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Helping bats make safe connections

Doctoral student’s project raises money, awareness for bat habitats


Some hang from trees like leaves. Others prefer their own narrow houses, mounted on buildings or on a pole.

No, they’re not birds, they’re bats—and they’re constantly helping us by eating mosquitos and garden pests as they flutter around in the dark.

“They’re very different and very unique,” says Kristen Lear, a doctoral candidate in the University of Georgia Warnell School of Forestry and Natural Resources. As part of her research and general interest in bats, Lear is spearheading an initiative this month called Bulldogs for Bats to raise money to fund new bat houses throughout Athens as part of the Athens Bat Connection.

Kristen Lear stands near a bat house on campusBat houses aren’t like bird houses, she says. They are thinner and flatter with multiple chambers and a “landing strip” along the bottom to guide the bats into their little rooms. Bats are picky about where they live, it seems, which is why she and her team are launching an effort to build more.

“If you’re going to build a bat house, you have to do it right to increase the chances that the bats will use it,” says Lear. “But, it’s not super expensive so we’re trying to raise money for different bat houses around town.”

It’s important to give the bats safe homes, she says, because of all the benefits they bring. Too often, people confuse the realities about bats with fiction trumped up by Hollywood. For example: Bats are not going to suck your blood.

“There are 1,406 species of bats around the world, and only three of them are vampire bats. We don’t have vampire bats here in Georgia, and vampire bats don’t attack people,” says Lear. Also, she added, bats are not blind, and they will not swoop down and get tangled in your hair.

But, they will gladly eat any mosquitos that happen to be hovering near you.

“Usually, when you’re out walking around, you might have mosquitos or gnats buzzing around you, and so the bats are eating those insects. That’s probably why, if one swoops down near you, it’s because it’s trying to catch an insect,” says Lear. “There’s a lot of misconceptions about bats.”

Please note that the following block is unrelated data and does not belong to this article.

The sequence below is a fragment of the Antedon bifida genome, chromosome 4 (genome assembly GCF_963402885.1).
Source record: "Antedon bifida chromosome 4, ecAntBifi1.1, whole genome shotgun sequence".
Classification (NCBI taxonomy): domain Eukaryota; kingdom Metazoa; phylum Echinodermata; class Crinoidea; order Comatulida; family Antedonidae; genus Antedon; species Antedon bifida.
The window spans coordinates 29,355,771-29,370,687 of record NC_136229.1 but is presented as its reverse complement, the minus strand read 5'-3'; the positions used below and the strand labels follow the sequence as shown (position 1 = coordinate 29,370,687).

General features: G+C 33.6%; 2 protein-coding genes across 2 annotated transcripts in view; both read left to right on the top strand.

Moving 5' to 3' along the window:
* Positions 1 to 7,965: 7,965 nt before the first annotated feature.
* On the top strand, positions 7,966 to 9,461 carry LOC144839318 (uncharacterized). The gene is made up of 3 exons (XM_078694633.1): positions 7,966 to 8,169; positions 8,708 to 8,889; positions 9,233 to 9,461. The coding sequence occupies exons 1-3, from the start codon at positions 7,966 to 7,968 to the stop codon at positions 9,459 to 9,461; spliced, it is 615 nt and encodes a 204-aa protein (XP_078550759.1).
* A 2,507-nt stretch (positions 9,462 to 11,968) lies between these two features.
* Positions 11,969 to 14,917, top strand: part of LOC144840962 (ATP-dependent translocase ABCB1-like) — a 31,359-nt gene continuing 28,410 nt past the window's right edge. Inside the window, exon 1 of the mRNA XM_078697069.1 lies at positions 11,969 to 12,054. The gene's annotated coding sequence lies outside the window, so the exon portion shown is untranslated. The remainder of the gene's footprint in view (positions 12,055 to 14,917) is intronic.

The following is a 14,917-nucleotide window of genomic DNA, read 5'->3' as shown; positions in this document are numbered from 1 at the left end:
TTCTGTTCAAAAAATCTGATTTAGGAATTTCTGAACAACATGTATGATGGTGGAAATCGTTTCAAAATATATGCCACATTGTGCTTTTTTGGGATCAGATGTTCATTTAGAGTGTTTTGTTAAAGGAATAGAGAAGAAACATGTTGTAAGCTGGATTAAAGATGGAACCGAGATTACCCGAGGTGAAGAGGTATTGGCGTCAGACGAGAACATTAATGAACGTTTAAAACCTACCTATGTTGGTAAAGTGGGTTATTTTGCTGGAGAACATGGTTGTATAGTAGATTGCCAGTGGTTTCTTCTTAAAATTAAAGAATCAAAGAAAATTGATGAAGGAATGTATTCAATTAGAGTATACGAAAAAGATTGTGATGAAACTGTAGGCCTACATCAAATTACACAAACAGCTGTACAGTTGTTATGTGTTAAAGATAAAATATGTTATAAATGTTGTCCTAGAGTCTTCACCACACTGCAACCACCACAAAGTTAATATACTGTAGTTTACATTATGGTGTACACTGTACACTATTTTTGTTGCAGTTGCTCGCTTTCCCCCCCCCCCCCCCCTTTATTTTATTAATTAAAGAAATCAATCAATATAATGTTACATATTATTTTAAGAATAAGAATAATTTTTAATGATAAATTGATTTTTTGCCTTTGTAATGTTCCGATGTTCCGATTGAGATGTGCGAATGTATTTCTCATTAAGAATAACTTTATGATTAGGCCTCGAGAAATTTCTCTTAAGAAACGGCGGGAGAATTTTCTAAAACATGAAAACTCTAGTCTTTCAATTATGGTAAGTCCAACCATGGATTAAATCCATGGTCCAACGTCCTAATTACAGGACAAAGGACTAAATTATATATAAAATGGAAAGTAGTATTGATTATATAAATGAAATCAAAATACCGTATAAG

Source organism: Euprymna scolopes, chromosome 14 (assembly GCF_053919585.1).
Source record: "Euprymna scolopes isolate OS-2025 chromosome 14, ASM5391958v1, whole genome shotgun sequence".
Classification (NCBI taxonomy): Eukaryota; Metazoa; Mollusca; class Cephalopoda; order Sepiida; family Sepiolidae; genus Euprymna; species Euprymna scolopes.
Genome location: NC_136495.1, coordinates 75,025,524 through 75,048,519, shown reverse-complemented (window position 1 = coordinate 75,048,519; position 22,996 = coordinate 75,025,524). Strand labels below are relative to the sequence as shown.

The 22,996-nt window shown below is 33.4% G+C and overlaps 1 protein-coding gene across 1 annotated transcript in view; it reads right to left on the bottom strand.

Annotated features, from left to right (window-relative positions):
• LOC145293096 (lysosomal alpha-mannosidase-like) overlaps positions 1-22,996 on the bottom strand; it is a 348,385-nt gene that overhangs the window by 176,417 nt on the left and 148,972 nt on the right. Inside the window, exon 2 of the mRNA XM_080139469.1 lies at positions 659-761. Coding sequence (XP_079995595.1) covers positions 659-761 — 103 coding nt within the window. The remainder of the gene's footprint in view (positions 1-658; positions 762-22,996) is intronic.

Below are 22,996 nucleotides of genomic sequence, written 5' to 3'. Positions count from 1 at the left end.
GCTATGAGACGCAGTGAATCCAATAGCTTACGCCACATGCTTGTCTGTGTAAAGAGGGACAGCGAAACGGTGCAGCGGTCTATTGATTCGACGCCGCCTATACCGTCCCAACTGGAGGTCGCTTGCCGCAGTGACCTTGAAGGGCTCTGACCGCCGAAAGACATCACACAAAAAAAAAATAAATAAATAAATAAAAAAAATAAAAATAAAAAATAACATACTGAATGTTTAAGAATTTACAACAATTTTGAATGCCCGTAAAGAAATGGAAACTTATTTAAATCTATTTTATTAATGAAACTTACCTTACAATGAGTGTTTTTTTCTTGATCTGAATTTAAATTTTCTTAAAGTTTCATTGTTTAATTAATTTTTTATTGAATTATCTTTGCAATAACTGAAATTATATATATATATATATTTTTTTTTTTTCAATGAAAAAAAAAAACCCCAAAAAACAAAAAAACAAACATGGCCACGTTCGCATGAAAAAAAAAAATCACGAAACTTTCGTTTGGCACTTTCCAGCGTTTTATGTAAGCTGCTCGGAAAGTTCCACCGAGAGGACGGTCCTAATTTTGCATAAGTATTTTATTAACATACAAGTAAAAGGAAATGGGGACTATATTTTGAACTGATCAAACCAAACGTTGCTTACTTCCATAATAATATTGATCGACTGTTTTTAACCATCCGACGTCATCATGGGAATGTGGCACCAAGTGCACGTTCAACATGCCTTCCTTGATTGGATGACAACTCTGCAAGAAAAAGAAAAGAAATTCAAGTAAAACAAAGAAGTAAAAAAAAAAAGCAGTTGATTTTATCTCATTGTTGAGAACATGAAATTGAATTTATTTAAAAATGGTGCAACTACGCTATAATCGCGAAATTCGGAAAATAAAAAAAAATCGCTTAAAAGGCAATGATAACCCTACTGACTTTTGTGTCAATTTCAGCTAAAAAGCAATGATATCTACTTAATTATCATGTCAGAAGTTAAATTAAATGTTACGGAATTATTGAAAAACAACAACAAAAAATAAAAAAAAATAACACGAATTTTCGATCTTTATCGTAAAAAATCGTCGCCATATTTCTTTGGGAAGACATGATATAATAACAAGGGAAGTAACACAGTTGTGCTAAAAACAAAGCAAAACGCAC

Lear built her first bat house when she was working toward her Silver Award in Girls Scouts as a sixth grader. When she went to college she planned to become a wildlife veterinarian, but discovered bat conservation as an undergraduate while assisting with a doctoral student’s project. For her undergraduate Honors thesis project, she built and installed 18 bat houses in Texas pecan orchards to bring the benefits of bats to the pecan growers. Since then, she’s studied bats in Australia on a Fulbright Scholarship before starting her doctoral program at the University of Georgia.

At Warnell, she is part of the Integrative Conservation program, or ICON. This interdisciplinary program is a partnership between Warnell, the Odom School of Ecology, and UGA’s departments of anthropology and geography. Students develop projects that combine the natural and social sciences.

In Lear’s case, she is working on conservation plans for an endangered pollinating bat in Mexico that is integral to the production of agave used for tequila. She is coordinating with residents in Northeast Mexico to support habitats for the Mexican long-nosed bat as well as to support local livelihoods.

“I’ve been going out and doing foraging studies of the bats using infrared cameras, watching the bats feeding on the agaves to try and figure out what they prefer,” says Lear. “Do they like taller agave or a higher density of plants or an area with more flowering agave, so we can target our management strategies to fit those preferences.”

For Lear, working alongside bats has become second nature. But she understands why the nocturnal creatures are often misunderstood.

Hopefully, through upcoming educational events and programs like the Athens Bat Connection, Lear says more people will come to understand the benefits of bats. “I’ve always really loved bats—I’ve been drawn to them ever since I was a kid,” she adds. “I’ve known for a while that I wanted to do bat conservation, and I’m thrilled that I can make a career following my passion.”

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